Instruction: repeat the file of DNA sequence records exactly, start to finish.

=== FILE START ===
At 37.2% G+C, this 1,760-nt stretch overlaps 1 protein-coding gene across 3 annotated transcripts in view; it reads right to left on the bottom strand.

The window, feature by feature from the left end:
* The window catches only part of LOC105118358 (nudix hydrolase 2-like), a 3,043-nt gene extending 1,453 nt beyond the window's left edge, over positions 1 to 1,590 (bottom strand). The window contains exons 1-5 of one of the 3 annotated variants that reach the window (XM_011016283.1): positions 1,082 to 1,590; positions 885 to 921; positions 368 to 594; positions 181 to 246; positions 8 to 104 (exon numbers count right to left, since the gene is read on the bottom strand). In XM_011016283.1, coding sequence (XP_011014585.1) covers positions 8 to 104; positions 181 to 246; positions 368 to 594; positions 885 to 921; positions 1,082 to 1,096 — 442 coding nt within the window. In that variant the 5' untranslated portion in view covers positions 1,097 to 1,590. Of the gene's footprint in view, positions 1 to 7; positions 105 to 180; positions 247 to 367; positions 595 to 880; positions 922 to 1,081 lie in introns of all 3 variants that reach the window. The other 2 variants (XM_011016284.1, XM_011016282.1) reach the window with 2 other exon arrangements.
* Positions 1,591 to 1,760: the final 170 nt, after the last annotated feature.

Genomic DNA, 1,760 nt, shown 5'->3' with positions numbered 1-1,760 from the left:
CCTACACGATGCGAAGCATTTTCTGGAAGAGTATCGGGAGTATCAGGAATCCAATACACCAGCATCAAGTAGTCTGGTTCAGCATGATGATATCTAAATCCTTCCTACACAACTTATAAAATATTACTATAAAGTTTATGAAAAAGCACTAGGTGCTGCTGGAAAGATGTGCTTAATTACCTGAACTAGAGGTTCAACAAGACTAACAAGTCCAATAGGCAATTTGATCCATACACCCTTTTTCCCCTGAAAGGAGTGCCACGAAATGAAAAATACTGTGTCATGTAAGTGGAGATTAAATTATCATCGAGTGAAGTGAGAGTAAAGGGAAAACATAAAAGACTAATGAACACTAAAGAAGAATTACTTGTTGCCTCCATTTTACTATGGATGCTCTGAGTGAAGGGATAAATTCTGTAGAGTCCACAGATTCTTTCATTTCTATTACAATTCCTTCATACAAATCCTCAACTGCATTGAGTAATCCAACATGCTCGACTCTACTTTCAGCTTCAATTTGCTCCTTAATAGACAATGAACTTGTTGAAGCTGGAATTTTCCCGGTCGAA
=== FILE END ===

At 37.2% G+C, this 1,760-nt stretch overlaps 1 protein-coding gene across 3 annotated transcripts in view; it reads right to left on the bottom strand.

The window, feature by feature from the left end:
* The window catches only part of LOC105118358 (nudix hydrolase 2-like), a 3,043-nt gene extending 1,453 nt beyond the window's left edge, over positions 1 to 1,590 (bottom strand). The window contains exons 1-5 of one of the 3 annotated variants that reach the window (XM_011016283.1): positions 1,082 to 1,590; positions 885 to 921; positions 368 to 594; positions 181 to 246; positions 8 to 104 (exon numbers count right to left, since the gene is read on the bottom strand). In XM_011016283.1, coding sequence (XP_011014585.1) covers positions 8 to 104; positions 181 to 246; positions 368 to 594; positions 885 to 921; positions 1,082 to 1,096 — 442 coding nt within the window. In that variant the 5' untranslated portion in view covers positions 1,097 to 1,590. Of the gene's footprint in view, positions 1 to 7; positions 105 to 180; positions 247 to 367; positions 595 to 880; positions 922 to 1,081 lie in introns of all 3 variants that reach the window. The other 2 variants (XM_011016284.1, XM_011016282.1) reach the window with 2 other exon arrangements.
* Positions 1,591 to 1,760: the final 170 nt, after the last annotated feature.

Genomic DNA, 1,760 nt, shown 5'->3' with positions numbered 1-1,760 from the left:
CCTACACGATGCGAAGCATTTTCTGGAAGAGTATCGGGAGTATCAGGAATCCAATACACCAGCATCAAGTAGTCTGGTTCAGCATGATGATATCTAAATCCTTCCTACACAACTTATAAAATATTACTATAAAGTTTATGAAAAAGCACTAGGTGCTGCTGGAAAGATGTGCTTAATTACCTGAACTAGAGGTTCAACAAGACTAACAAGTCCAATAGGCAATTTGATCCATACACCCTTTTTCCCCTGAAAGGAGTGCCACGAAATGAAAAATACTGTGTCATGTAAGTGGAGATTAAATTATCATCGAGTGAAGTGAGAGTAAAGGGAAAACATAAAAGACTAATGAACACTAAAGAAGAATTACTTGTTGCCTCCATTTTACTATGGATGCTCTGAGTGAAGGGATAAATTCTGTAGAGTCCACAGATTCTTTCATTTCTATTACAATTCCTTCATACAAATCCTCAACTGCATTGAGTAATCCAACATGCTCGACTCTACTTTCAGCTTCAATTTGCTCCTTAATAGACAATGAACTTGTTGAAGCTGGAATTTTCCCGGTCGAA